16.1 Relationship to the Architecture Business Cycle

In the 1980s, the price/performance ratio for personal computers was gradually dovetailing with that of high-end workstations and "servers." This newly available computing power and fast network technology enabled the widespread use of distributed computing.

However, rival computer vendors kept producing competing hardware, operating systems, and network protocols. To an end-user organization, such product differentiation presented problems in distributed computing. Typically, organizations invested in a variety of computing platforms and had difficulty building distributed systems on top of such a heterogeneous environment.

The Object Management Group's Common Object Request Broker Architecture was developed in the early 1990s to counter this problem. The CORBA model provided a standard software platform on which distributed objects could communicate and interact with each other seamlessly and transparently. In this case, an ORB allows objects to publish their interfaces, and it allows client programs to locate them anywhere on the computer network and to request services from them.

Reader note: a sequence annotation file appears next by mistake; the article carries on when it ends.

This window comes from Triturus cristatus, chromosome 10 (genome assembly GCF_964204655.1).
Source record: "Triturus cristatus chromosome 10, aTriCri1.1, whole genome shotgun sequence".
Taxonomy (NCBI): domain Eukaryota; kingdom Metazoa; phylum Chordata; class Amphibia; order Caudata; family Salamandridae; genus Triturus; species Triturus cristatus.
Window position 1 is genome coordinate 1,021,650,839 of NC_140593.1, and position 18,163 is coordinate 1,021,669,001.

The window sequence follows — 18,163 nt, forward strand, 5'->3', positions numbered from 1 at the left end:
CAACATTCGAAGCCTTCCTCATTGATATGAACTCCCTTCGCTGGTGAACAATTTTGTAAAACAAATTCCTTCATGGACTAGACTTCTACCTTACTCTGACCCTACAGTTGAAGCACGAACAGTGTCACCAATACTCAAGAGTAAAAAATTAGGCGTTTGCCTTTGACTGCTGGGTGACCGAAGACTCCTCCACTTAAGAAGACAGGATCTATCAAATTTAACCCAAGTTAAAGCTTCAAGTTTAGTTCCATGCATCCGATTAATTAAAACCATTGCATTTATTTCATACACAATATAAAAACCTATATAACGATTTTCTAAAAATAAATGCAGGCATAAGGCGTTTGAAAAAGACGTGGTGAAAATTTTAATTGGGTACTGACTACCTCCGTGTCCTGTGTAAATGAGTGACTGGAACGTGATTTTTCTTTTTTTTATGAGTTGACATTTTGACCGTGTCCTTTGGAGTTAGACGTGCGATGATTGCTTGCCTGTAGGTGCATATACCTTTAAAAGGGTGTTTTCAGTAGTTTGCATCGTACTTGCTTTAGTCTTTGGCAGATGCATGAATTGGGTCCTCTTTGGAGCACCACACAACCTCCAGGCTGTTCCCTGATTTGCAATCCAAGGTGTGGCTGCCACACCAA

However, CORBA was not the only viable distributed object technology for very long. Sun Microsystems soon pushed the Java programming language, which supports remote method invocation (RMI) and so, in effect, builds Java-specific object request broker functionality into every Java Virtual Machine (JVM). Java has the appeal of portability. Once a Java application is developed, its code is portable across all JVMs, which have implementations on most major hardware platforms.

Sun Microsystems did not stop with Java. J2EE was developed in the late 1990s using Java RMI as an underlying communication infrastructure. It became an industry-standard specification for the software community to more easily build distributed object systems using the Java programming language. J2EE soon gathered momentum as software vendors rushed to implement it; Java programmers around the world showed great enthusiasm in developing e-commerce applications in "Internet time" using the J2EE framework. J2EE thus competed directly against CORBA as well as against the proprietary Microsoft technologies.

The ABC for J2EE/EJB is shown in Figure 16.1.

Figure 16.1. The ABC as it pertains to Sun Microsystems and J2EE/EJB


    Part Two: Creating an Architecture
    Part Four: Moving From One System to Many